Holy Days of Obligation

Every Sunday is considered a day of obligation in the Catholic faith; and the faithful are called to worship at Mass every Sunday. Other particular days celebrating feasts of the Lord or the Blessed Mother are considered days of obligation. On these days, the faithful are called to worship at Mass, even if the feast does not fall on a Sunday. Easter is considered a particular day of obligation for all Catholics.

But why are they obligations?
These holy day feasts are kept important in the Church so that, even with our busy and hectic lives, once in a while we are forced to slow down and think about our faith and what we believe, beyond just our normal Sunday Mass attendance. We celebrate the most important feasts of our liturgical year on these days. We call them obligations because the Precepts of the Catholic Church tell us that celebrating those feast days is a part of the minimum level of commitment to the Catholic faith. (The first precept mentions the Catholic holy days of obligation — see item #2042 in the Catechism of the Catholic Church.)

Holy Days of Obligation? Or Holy Days of Opportunity?


 

Solemnity of Mary, January 1

This feast, closely connected to the feast of Christmas, is the most important and oldest of the major feasts of Mary. Mary’s Divine Maternity became a universal feast in 1931. Liturgical reform initiated by Vatican II placed it on January 1 in 1969. Prior to this, this feast celebrated on January 1 was the circumcision of Jesus.

As a conference, the U.S. bishops decided, with Vatican approval given July 4, 1992, that when the solemnities of Mary, the Mother of God (January 1), the Assumption (August 15) or All Saints (November 1) fall on a Saturday or Monday, it is not an obligation to attend Mass for these feasts.

Although the obligation to attend when these three holy days fall on a Saturday or Monday is abolished, parishes are to continue to observe these Holy Days by scheduling one or more Masses at a convenient time so that people who wish to participate are able to do so.


 

Easter Sunday: The Resurrection of the Lord

This Solemnity, celebrated each year, is a commemoration of the Resurrection of Jesus Christ form the dead (see Mark 16:1-7).  It is considered the greatest of all Christian feasts and holds a central place in the liturgical year.  The celebration of Christ’s Resurrection continues for a period of 50 days, that is, from Easter Sunday to the Solemnity of Pentecost.


 

Ascension of Christ, 40 days after Easter

This feast is celebrated the fortieth day after Easter Sunday and commemorates the elevation of Jesus into heaven by his own power in the presence of his disciples. It is narrated in Mark 16:19, Luke 24:51, and in the first chapter of the Acts of the Apostles.

In March 2000, the Catholic bishops of the Wisconsin province transferred the Feast of the Ascension to the seventh Sunday of Easter, one week before Pentecost Sunday. The Vatican, at the request of the bishops of the United States, granted permission for the date change, giving ecclesiastical provinces in the United States the authority to make the transfer. Observing the Ascension on the seventh Sunday of Easter allows for heightened celebration and an increased opportunity to educate people about the meaning of the feast.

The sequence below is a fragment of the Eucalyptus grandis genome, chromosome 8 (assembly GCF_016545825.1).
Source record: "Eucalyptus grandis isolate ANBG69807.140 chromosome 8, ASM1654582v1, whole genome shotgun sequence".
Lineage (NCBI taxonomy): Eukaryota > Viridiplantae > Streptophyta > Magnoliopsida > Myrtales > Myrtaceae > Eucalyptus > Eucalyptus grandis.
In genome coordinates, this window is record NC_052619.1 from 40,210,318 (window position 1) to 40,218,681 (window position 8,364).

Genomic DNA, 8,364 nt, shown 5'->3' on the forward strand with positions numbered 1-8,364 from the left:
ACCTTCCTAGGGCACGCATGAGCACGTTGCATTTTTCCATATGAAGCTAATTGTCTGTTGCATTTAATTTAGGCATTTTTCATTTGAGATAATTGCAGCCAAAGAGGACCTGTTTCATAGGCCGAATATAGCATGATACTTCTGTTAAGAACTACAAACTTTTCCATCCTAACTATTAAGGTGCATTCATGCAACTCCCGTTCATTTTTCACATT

Assumption of the Blessed Mother, August 15

This is the principal feast of Mary. It has a double purpose: first, the happy departure of Mary from this life and second, the assumption of her body into heaven.

A truth of faith, proclaimed as a dogma by Pope Pius XII on November 1, 1950, which holds that “the Immaculate Mother of God, Mary ever Virgin Mary, when the course of her earthly life was finished, was taken up body and soul into the glory of heaven.”  This belief was evident from the very early days of the Church.


 

All Saints’ Day, November 1

This day we honor all the saints: not only those recognized as saints, but all those who have achieved the eternal reward in the presence of our Lord.  In remembering the saints, we also recall our own baptismal call and invitation to the same eternal reward.

This feast was first celebrated on May 13, 610, when Pope Boniface IV proclaimed the day Feast of All Holy Martyrs in Rome. The intent was to honor all martyrs who were not included in local records. In 835, Pope Gregory IV changed the date and name to November 1 and Feast of All Saints. A fall date allowed people to celebrate with food from the fall harvest.


 

Immaculate Conception of Mary, December 8

The Immaculate Conception of Mary, the Mother of Jesus, is the belief that God preserved Mary from any inclination to sin, the inheritance of original sin passed on to all mankind from Adam and Eve.

The feast of the Conception of Mary appeared in the Roman calendar in 1476. After the dogmatic definition by Pope Pius IX in 1854, it became the Feast of the Immaculate Conception.

Since Mary as the Immaculate Conception is the Patroness of the United States, this feast is always a Holy Day of Obligation, except when it falls on a Sunday, when the liturgies of the Sunday prevail.


 

The Nativity of the Lord, December 25

This feast, one of the two major feasts of the liturgical year, celebrates the birth of Jesus. The other major feast of the liturgical year is The Resurrection of the Lord.

 
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